Twenty years ago, the notion that most Americans would begin their morning by going online – checking their email, posting a personal update or photo, or completing an online purchase, all before finishing their morning coffee – was almost implausible. Today, more than a quarter of Americans report that they are online “almost constantly” with their always-connected phones and tablets. The Internet, and popular sites like Amazon, Facebook, OneDrive, Pinterest, Twitter and many others we can’t imagine living without, exist and flourish because Congress saw fit to create a safe harbor framework of Section 512 of the 1998 Digital Millennium Copyright Act (DMCA).
The U.S. Copyright Office recently invited public comment on the impact and effectiveness of Section 512 of the DMCA. Microsoft has provided our views, reflecting our multiple roles and experiences as copyright owner, online service provider and as a platform facilitating access to copyrighted works. Informed by these diverse perspectives, Microsoft believes that no legislative changes to the current DMCA framework are needed. In our view, Section 512 has proven flexible and capable of adapting to the scale and pace of online innovation.
Today, we sit on the cusp of another wave of innovation, one that will again revolutionize how we work, how we communicate and how we interact with information and with each other. Smarter devices, digital assistants, cloud computing, and the growing “Internet of Things” digital economy all rely on the DMCA’s “rules of the road,” and as these technologies evolve, the DMCA’s carefully balanced rules will continue to be essential in providing the legal certainty and operational clarity as to the allocation of liabilities and responsibilities appropriate for copyright owners, online service providers and users.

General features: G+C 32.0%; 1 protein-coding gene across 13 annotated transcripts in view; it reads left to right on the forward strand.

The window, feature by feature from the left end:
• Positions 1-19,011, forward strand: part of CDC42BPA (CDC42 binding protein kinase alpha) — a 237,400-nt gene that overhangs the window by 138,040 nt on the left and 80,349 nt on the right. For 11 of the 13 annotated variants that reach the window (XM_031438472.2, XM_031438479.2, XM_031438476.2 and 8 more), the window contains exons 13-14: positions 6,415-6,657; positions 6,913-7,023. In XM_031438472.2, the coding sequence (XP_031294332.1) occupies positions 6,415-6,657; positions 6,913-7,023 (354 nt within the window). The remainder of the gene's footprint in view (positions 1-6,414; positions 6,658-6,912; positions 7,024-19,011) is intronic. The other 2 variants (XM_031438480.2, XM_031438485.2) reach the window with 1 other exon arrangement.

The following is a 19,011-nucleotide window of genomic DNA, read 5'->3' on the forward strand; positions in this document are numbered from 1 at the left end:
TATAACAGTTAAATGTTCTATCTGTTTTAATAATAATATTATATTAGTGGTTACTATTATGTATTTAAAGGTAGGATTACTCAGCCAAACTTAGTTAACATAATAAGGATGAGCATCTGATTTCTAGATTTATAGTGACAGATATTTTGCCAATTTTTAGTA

The overwhelming majority of online conduct is beneficial, for individuals and for society, and is legitimate. Yet piracy from some sources continues to be a challenge for rights holders, including Microsoft. The DMCA’s established balance – allocating to rights holders the responsibility of identifying infringing uses of their works and to service providers the responsibility to act expeditiously to remove or block access to infringing material – has fostered both creativity and innovation in the digital age. As a responsible service provider, Microsoft is committed to cooperating with rights holders in combatting online infringement. The DMCA plays an essential role in facilitating such cooperation.
In enacting the DMCA, Congress recognized that voluntary and collaborative measures undertaken in partnership between rights holders and service providers held the key to ensuring future flexibility of the DMCA framework. Through our own efforts as both copyright owner and online service provider, Microsoft has seen how these kinds of collaborations can be successful and agile in combatting pirates who are constantly changing their tactics, while ensuring that access to legitimate material is not impacted.
We welcome the role of the Copyright Office in continuing to work with all stakeholders to promote voluntary collaboration, and to explore effective, data-driven enforcement measures targeting bad actors that flout the DMCA, intent on infringing copyright for financial gain.